People in China are hiring freelancers to 'prove the property is not haunted'

A potentially haunted flat is investigated by freelancers who try to prove it is fine to live in.
PHOTO: gmw.cn

It can be almost impossible to sell a property in Asia after it was home to an ‘unnatural death’, but, thankfully, a group of intrepid freelancers in China will make sure the place is not haunted — for a price.

In China, a small industry of “haunted house testers” are hired by property agents, owners or potential buyers. They are typically paid one yuan per minute, and could make upwards of 1,440 yuan (S$306) for a 24-hour stay, according to Dahe Daily, a news website based in the central province Henan.

The report quoted one haunted house tester, a retired soldier surnamed Zhang, who said he knew of over a dozen other people who were taking on the job.

“This is a niche occupation. It’s not suitable to be a full-time job, but it can be a part-time gig. Workers need to fly across the country and they do not know where they will go next,” he said.

Retired soldier Zhang (left) makes some extra cash by visiting “haunted houses” to prove they are not. 
PHOTO: gmw.cn

Zhang also said that the demand is not high and said he has received about one order annually over the past few years.

His clients are normally property agents trying to sell haunted properties or people who just bought a property they fear is haunted.

“The new buyers do not dare to sleep in the place, so they pay people to give it a try and see if it is safe,” he said, adding that he would use video calls to show the client how he checked every corner of the house.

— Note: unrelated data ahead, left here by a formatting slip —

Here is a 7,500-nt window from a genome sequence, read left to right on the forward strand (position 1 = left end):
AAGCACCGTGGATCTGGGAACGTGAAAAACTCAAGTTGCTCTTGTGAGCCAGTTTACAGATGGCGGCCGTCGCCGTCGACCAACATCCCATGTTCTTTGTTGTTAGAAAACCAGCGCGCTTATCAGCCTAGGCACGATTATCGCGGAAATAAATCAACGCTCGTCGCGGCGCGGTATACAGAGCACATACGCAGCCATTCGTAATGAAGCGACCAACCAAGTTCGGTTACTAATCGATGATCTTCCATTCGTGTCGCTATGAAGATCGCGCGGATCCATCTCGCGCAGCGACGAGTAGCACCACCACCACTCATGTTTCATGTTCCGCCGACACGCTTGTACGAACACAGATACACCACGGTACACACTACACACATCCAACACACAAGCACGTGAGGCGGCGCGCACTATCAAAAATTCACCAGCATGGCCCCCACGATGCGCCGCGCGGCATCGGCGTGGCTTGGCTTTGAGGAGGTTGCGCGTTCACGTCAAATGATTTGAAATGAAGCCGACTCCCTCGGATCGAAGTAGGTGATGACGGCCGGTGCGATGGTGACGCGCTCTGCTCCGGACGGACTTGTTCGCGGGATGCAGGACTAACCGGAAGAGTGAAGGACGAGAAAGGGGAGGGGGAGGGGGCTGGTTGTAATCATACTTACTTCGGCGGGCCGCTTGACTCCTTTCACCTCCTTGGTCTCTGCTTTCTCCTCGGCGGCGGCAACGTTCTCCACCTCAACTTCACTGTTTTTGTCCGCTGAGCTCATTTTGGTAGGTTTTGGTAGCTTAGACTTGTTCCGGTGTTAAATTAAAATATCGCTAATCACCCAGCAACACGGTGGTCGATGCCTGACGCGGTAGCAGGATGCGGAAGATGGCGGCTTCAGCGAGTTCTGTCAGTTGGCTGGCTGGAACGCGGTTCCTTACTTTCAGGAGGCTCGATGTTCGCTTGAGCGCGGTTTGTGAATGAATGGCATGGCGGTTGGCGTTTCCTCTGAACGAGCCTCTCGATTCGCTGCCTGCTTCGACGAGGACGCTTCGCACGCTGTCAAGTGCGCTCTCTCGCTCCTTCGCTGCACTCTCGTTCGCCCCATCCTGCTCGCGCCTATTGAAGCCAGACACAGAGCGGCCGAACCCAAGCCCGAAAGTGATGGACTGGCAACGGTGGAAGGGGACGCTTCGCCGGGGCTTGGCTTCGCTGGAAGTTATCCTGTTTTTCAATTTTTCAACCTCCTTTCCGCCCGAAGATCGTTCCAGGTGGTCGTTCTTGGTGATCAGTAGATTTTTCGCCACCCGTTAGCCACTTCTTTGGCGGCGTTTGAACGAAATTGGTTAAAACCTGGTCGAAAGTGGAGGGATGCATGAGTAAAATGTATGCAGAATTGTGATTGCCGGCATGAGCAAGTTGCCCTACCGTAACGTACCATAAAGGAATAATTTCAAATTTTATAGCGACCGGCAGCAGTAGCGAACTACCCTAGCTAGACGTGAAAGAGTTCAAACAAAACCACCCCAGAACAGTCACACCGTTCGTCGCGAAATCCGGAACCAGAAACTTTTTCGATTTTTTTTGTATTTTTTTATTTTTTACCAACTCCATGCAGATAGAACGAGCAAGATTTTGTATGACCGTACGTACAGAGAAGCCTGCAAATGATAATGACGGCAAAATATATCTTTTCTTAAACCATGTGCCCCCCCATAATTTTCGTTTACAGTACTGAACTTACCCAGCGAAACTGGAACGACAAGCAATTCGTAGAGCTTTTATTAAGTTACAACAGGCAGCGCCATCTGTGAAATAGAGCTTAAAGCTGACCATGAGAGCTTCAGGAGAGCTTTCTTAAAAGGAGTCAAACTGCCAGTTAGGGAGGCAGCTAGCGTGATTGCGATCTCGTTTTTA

Read Also
'Selling vulgarity': Property developer in China slammed for turning models' bodies into floor plan brochures
'Selling vulgarity': Property developer in China slammed for turning models' bodies into floor plan brochures

“Some of my friends say it is an easy job; sleep for one night and get the money. They asked me for help to get into the gig, but most of them were afraid. My friends quit after their first time,” Zhang said.

In Asia, it is common for people to actively avoid houses that were the location of an “unnatural death” because of concerns that the incident will bring bad fortunes to the subsequent residents. “Haunted” flats tend to sell for a significantly lower price than similar places in the surrounding area.

For this reason, property agents in Hong Kong are legally required to disclose an “unnatural death” at a property.

While the job of proving a place is not haunted has existed for a while, a 24-hour live stream from a haunted house tester in Suzhou, in eastern China, attracted public attention to the job.

Expensive houses that are believed to be haunted often sell for a significant discount.
Photo: gmw.cn

The stream was an attempt to auction a property that was once owned by a man who committed suicide in the house.

While the stream attracted 56,000 views, nobody took part in the auction of a flat that, had it not been surrounded by dark circumstances, would have been valued at around 2.2 million yuan (US$345,000), according to price estimates of that area.

The starting bid of 1.2 million yuan (US$188,150) never got off the ground.

This article was first published in South China Morning Post.